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New Orleans folklore is full of witches, voodoo, and the history of witchcraft. Marie Laveau, supposedly born September 10, 1794, is possibly the most famous "Voodoo Queen" in history. Many of the details about Marie's life are ambiguous, though her reputation was great both in and after her lifetime. Through her work as a hairdresser, Laveau gained access to many wealthy households, learning their woes and secrets along the way. As a Voodoo practitioner, she began to offer advice and potions to her clients, and a reputation of success quickly developed around her. Later her reputation only grew when she grew ill and bedridden. People began to discuss seeing the same Marie Laveau walking out and about, only with an eternally young face resumed. It is now believed to have been her daughter, and Marie Laveau II is believed to have held further assemblies and events after her mother's death. Her final resting place was supposedly in a tomb in the St. Louis Cemetery No.1 (though this is contested as actually being the resting place of a different Voodoo queen named Marie Comtesse). Nevertheless, many people of all ages still visit the tomb, both for entertainment and to make their own wishes to Marie Laveau.


  • The most popular depiction of Marie Laveau today.
  • The tomb considered to possibly be Marie Laveau's, though this is debated. It is custom to write XXX on the tomb and shout one's wishes.
  • The plaque on the tomb. It tells the history of the crypt and the woman who might be inside of it.
  • In December 2013, a mysterious vandal painted the tomb of Laveau bright pink with latex paint. The cemetery had to begin the process of removing it quickly, because the latex would not allow the old plaster to breathe, thus destroying the tomb.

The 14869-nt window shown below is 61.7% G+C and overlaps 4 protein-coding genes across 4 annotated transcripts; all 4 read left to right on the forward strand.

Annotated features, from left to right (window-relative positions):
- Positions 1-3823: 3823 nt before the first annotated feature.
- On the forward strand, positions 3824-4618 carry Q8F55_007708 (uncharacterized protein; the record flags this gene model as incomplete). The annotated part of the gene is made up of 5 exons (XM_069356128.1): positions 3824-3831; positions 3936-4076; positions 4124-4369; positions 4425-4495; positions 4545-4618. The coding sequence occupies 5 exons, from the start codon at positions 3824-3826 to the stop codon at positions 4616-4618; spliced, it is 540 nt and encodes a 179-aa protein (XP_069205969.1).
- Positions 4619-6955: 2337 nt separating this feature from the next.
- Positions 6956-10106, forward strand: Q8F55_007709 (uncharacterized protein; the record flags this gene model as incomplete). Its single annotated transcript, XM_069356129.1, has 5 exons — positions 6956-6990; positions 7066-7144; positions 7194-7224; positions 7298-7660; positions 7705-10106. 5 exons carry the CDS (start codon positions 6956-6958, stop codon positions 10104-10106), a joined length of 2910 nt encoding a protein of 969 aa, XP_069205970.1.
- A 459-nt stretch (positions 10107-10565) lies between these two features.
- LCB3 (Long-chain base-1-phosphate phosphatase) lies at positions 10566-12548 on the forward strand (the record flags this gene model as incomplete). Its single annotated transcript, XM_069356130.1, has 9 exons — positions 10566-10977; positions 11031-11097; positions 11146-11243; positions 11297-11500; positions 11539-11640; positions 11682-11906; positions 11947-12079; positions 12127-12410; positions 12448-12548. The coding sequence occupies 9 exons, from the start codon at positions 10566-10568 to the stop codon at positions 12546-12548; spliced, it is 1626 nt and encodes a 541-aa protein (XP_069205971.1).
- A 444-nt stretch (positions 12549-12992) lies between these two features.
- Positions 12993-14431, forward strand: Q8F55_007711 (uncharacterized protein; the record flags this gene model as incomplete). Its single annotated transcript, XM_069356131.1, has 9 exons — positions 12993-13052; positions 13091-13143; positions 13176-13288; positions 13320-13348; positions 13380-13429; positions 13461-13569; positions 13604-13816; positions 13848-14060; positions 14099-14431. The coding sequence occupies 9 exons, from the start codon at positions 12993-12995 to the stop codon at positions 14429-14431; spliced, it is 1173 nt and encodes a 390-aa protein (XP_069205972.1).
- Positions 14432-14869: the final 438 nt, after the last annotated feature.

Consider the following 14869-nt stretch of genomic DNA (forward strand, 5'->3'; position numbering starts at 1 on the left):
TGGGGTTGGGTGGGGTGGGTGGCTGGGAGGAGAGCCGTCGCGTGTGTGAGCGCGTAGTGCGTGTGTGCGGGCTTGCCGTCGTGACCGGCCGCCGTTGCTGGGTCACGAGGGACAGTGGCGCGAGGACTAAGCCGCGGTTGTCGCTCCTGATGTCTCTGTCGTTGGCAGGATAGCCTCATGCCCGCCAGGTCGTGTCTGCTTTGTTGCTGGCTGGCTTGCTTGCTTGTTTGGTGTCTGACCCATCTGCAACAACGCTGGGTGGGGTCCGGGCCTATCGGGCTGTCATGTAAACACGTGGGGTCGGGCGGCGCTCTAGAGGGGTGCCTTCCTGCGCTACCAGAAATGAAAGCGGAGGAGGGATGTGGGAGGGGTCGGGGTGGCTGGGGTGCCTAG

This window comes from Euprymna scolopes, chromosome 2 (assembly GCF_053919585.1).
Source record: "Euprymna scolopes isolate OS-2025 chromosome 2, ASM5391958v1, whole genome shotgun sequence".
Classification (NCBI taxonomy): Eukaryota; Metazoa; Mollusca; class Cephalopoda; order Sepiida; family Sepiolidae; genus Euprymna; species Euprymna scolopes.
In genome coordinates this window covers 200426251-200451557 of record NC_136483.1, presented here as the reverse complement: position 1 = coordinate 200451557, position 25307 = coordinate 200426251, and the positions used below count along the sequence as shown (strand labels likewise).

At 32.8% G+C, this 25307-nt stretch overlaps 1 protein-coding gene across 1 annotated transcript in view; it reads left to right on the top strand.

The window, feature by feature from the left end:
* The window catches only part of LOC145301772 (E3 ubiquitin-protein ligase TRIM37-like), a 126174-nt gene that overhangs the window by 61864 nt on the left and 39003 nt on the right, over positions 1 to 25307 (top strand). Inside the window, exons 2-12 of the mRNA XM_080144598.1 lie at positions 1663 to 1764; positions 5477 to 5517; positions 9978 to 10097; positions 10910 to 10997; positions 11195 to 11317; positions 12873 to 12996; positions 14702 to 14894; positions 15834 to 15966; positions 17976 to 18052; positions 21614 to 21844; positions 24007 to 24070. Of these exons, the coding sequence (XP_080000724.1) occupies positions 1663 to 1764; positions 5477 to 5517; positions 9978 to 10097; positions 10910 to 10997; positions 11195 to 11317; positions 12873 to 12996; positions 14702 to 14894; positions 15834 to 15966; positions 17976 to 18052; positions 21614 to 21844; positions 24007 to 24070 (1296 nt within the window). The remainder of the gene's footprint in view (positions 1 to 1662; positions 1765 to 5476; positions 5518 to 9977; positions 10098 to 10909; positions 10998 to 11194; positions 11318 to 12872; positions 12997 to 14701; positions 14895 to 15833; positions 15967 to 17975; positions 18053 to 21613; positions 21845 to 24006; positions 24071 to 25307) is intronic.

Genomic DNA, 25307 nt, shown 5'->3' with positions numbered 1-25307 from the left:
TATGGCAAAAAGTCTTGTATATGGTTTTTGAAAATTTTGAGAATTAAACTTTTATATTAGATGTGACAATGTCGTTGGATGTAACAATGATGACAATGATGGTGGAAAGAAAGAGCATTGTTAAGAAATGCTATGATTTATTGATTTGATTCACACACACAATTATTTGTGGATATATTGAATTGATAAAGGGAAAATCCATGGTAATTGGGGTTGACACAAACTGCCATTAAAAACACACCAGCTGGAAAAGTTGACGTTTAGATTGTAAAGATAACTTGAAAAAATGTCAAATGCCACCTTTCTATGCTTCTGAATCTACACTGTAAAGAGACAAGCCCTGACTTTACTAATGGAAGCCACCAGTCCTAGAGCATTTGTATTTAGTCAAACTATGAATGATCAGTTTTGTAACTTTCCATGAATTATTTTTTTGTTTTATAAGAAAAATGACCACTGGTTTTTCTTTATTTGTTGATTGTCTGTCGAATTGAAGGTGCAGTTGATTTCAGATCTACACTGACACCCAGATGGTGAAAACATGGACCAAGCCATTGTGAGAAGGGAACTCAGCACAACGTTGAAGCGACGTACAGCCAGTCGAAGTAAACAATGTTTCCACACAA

The tomb of Marie Laveau is a very interesting place with a great history. Marie was known all throughout the south, because of her practice in voodoo. Her life started out back in 1794. Marie Laveau was born a free woman of color on September 10, 1794. Marie's father was a rich Creole plantation owner named Charles Laveaux and her mother was her father's mistress, Marguerite, making her Charles's illegitimate daughter. Not much is known about Marie's childhood, possibly because of this fact.1 Many actually thought that her father was a rich white plantation owner, but in reality, he was a free man of color who owner a plantation.2

Not much is really known about Marie's life in general. We do know that Marie grew into a beautiful young woman. She was said to have dark skin and large, bright, hazel eyes. Her dress was very gypsy-like and had many dark colors. Most of the time she was seen with hair up in a bandana on her head and showy jewelry.2 She was also a devoted Catholic and attended mass daily.4 By the time she was in her 20's, she was married to a man named Jacques Paris who was a carpenter. It is not known whether or not they had children before his disappearance years later. It is unknown what happened to Paris and he was just presumed to be dead. Marie took on the name "Window Paris."

After becoming a window, she became a hairdresser who helped many wealthy, white and Creole women.2 This is when she began her voodoo practice. These women confided in Marie with their secrets and she gave them great advice about family, love, and finances.3 Because of the information that she had, she made people believe more and more about the powers that she had. The news of her voodoo started to spread. She started having private consolations and made what she called "gris-gris." These were physical objects that became mystified with incantations. These objects could have been voodoo dolls, love potions, or money that she cast a spell on. She sold these things to her clients and they were supposed to work in the ways that she enchanted them. Her voodoo specialties were romance and finances4, but she also made gris-gris for luck, legal matters or to uncross hexes.2 She also gave palm or fortune readings.